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Budget Workshop #2: Sustainability and Public Safety


Several members of the City Council said it during the second budget workshop. "It's not sustainable." Even the City's Chief Administrative officer used the expression. What were they talking about?

budget workshopThe phrase refers to the inability of the City to meet all of the needs and wants of the residents with the existing revenue.

"(City Administrator) Glenn (Irby), was very clear yesterday when he said yesterday, 'This is not sustainable' " said Mayor Joe Kilsheimer. "We can't continue to spend more than we take in. That's not sustainable."

At Tuesday's Workshop, Commissioner Doug Bankson questioned the calculation of the City's reserves, also referred to as the Unrestricted Fund Balance. Finance Director Pamela Barclay distributed several documents at the beginning of Wednesday's Workshop. She first explained, "The GFOA Best Practice is to keep no less than two months in Unrestricted Fund Balance of regular expenses. Two months is 16.7%.

Barclay referred the Council to page 20 from the 2015 CAFR which shows $10,828,328 in Unrestricted Fund Balance as of 9/30/2015. She then explained that using that the Unrestricted Fund Balance represents 21.5% of expenses.

Bankson then asked, "Do we have a plan to replenish any of the reserves that have to be used?"

Irby responded, "There is no way to develop a plan based on the revenues we have coming in today. There is no way to do it."

Apopka Police Department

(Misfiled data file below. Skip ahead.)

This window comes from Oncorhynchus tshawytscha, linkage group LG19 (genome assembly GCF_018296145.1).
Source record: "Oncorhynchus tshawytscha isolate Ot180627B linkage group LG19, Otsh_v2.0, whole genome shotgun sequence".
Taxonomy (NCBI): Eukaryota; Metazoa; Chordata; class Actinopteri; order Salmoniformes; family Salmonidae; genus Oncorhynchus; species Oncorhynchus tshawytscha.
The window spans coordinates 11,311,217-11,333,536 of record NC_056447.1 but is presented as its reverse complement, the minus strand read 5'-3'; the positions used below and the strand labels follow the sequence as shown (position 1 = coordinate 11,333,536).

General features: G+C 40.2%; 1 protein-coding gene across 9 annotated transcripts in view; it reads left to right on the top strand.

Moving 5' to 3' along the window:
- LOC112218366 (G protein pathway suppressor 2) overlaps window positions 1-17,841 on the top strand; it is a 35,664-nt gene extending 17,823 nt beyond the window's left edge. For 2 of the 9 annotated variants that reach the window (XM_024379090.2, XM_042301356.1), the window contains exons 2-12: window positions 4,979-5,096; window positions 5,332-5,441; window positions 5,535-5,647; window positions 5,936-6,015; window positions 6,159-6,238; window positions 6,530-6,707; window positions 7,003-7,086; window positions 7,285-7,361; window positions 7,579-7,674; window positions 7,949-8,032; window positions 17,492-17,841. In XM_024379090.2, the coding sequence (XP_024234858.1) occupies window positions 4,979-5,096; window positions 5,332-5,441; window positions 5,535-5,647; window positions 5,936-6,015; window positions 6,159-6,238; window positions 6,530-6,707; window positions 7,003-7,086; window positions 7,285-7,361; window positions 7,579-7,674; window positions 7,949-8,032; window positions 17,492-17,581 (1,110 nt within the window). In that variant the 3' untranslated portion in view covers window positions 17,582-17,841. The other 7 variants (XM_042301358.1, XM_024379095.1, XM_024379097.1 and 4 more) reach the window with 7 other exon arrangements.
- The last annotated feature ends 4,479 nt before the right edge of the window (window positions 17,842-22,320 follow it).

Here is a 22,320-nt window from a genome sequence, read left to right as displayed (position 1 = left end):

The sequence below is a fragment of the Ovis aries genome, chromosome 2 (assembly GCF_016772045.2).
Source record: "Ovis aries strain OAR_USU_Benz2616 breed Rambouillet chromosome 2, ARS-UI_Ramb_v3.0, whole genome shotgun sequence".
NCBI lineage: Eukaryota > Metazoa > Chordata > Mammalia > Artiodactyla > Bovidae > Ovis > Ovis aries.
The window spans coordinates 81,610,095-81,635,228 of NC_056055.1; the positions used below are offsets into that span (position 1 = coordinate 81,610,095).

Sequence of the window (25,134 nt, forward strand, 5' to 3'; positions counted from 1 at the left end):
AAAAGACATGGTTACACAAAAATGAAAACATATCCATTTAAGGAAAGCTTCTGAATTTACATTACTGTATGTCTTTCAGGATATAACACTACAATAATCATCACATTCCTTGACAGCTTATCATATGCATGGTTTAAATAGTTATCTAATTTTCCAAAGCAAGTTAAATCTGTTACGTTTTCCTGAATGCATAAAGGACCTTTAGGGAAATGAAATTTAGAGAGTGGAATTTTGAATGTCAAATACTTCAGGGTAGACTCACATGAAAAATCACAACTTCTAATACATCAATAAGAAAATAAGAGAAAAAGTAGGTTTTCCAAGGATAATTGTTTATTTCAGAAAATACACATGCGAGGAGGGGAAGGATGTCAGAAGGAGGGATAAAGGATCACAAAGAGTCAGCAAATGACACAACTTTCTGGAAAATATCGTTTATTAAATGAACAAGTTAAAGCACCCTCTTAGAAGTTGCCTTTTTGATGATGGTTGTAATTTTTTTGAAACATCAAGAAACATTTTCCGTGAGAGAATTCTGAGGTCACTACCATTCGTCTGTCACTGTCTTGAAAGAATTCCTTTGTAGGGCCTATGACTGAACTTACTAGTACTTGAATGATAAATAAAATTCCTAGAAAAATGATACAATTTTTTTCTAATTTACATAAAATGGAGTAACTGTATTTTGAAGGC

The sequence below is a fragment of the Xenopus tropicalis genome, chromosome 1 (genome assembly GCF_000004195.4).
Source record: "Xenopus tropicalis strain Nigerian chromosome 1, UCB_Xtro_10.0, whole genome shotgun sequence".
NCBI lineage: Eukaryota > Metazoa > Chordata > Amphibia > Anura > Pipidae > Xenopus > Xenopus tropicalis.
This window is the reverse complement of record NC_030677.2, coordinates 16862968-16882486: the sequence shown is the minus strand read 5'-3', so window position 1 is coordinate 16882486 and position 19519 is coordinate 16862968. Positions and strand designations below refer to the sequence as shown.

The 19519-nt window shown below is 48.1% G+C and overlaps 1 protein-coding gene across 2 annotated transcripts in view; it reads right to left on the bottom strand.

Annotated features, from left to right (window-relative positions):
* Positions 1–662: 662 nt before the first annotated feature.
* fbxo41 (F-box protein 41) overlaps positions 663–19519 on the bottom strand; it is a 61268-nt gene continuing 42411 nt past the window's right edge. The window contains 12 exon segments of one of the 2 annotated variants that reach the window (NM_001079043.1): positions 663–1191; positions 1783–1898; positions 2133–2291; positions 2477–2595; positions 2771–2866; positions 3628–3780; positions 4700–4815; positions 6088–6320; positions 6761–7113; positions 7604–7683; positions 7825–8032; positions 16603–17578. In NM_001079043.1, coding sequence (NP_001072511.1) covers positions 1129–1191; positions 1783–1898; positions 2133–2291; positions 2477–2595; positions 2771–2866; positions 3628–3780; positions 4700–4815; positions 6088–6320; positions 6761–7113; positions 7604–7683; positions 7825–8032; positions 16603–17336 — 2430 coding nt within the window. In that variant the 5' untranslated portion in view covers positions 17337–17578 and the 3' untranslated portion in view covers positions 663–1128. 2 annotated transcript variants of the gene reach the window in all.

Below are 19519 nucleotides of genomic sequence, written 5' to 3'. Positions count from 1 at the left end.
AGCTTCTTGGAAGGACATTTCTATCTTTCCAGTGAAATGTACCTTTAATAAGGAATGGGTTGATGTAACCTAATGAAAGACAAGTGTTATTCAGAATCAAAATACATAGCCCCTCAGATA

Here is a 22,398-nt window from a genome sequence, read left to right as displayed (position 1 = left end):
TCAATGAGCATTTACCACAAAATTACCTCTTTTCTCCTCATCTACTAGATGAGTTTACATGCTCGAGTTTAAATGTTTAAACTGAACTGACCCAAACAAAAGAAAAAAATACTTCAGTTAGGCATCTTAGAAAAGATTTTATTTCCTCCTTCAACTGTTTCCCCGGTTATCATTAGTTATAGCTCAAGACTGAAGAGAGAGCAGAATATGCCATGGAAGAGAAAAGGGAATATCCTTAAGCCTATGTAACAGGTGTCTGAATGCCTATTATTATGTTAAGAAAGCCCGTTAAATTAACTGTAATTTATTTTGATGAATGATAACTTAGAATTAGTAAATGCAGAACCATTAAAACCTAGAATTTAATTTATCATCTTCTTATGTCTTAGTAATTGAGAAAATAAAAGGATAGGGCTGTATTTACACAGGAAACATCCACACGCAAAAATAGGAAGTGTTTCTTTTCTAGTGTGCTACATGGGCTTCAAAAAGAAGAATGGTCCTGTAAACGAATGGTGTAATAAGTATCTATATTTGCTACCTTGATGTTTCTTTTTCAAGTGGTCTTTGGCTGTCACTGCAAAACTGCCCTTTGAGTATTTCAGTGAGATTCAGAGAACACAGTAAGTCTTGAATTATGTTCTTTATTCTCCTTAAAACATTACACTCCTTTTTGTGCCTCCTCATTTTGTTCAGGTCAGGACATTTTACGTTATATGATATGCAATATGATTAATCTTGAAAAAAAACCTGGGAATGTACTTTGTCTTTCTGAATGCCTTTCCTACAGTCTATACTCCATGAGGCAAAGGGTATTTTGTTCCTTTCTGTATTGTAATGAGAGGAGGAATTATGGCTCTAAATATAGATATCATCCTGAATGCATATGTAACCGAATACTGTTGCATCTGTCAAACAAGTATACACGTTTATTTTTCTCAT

Chief of Police Michael McKinley used a PowerPoint presentation to make the case for adding five officers to the Apopka Police Department during the 2017 Fiscal Year. The current ratio of officers to residents in Apopka is 2.08. The average ratio in Florida is 2.50. The average ratio for Central Florida law enforcement agencies is 2.55.

budget workshopAdding five officers will bring Apopka's ratio up to 2.18. Apopka would need to add 20 officers in order to bring it up to the 2.50 statewide average.

The annual cost for each new officer is approximately $72,000. The cost to equip each new officer is approximately $49,000.

McKinley also explained the need for several capital projects including several replacement vehicles, a crime-scene laser mapping system and an air purifier for the evidence room.

At the end of his presentation the Council tentatively added $1.15 Million back into the budget.

Apopka Fire Department

The biggest item in Fire Chief Chuck Carnesale's budget was the construction of a new fire station. Fire Station #5 will be built near the intersection of Jason Dwelly Parkway and Appy Lane. It will service the portions of the City that lie north of Ponkan Road. Current plans are to break ground in November and make the station operational by this time next year. The cost of the station is estimated to be $1.1 Million. The annual cost of the 12 firefighters needed to operate the station is $725,000.

The other "big ticket" items for the fire department are the replacement of a 19-year-old fire truck, Engine 11, at a cost of $540,000 and the replacement of an aging ambulance ($170,000).

At the end of the day, the Proposed Budget was out of Balance by $1,373,000.

To watch the Council balance the budget, come to Workshop #3. It is scheduled for next Tuesday, July 26th at 1:00 PM at the City Council Chamber in Apopka City Hall.


Apopka City Budget, Apopka Fire Department, Apopka Police Department


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